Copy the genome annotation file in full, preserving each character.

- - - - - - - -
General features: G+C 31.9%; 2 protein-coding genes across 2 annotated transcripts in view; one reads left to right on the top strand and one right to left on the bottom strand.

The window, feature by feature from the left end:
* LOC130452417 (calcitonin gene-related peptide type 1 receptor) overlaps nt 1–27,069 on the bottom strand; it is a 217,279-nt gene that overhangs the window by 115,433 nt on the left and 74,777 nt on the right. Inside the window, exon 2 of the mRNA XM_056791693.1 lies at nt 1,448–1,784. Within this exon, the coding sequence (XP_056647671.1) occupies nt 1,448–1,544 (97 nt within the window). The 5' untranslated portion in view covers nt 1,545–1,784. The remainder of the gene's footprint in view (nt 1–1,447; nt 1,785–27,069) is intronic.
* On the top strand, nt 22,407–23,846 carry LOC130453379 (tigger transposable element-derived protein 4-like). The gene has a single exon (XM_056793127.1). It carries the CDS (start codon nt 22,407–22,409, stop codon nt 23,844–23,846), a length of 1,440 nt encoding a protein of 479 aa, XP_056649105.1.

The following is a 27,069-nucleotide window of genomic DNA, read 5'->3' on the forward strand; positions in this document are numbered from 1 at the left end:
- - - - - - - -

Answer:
General features: G+C 31.9%; 2 protein-coding genes across 2 annotated transcripts in view; one reads left to right on the top strand and one right to left on the bottom strand.

The window, feature by feature from the left end:
* LOC130452417 (calcitonin gene-related peptide type 1 receptor) overlaps nt 1–27,069 on the bottom strand; it is a 217,279-nt gene that overhangs the window by 115,433 nt on the left and 74,777 nt on the right. Inside the window, exon 2 of the mRNA XM_056791693.1 lies at nt 1,448–1,784. Within this exon, the coding sequence (XP_056647671.1) occupies nt 1,448–1,544 (97 nt within the window). The 5' untranslated portion in view covers nt 1,545–1,784. The remainder of the gene's footprint in view (nt 1–1,447; nt 1,785–27,069) is intronic.
* On the top strand, nt 22,407–23,846 carry LOC130453379 (tigger transposable element-derived protein 4-like). The gene has a single exon (XM_056793127.1). It carries the CDS (start codon nt 22,407–22,409, stop codon nt 23,844–23,846), a length of 1,440 nt encoding a protein of 479 aa, XP_056649105.1.

The following is a 27,069-nucleotide window of genomic DNA, read 5'->3' on the forward strand; positions in this document are numbered from 1 at the left end: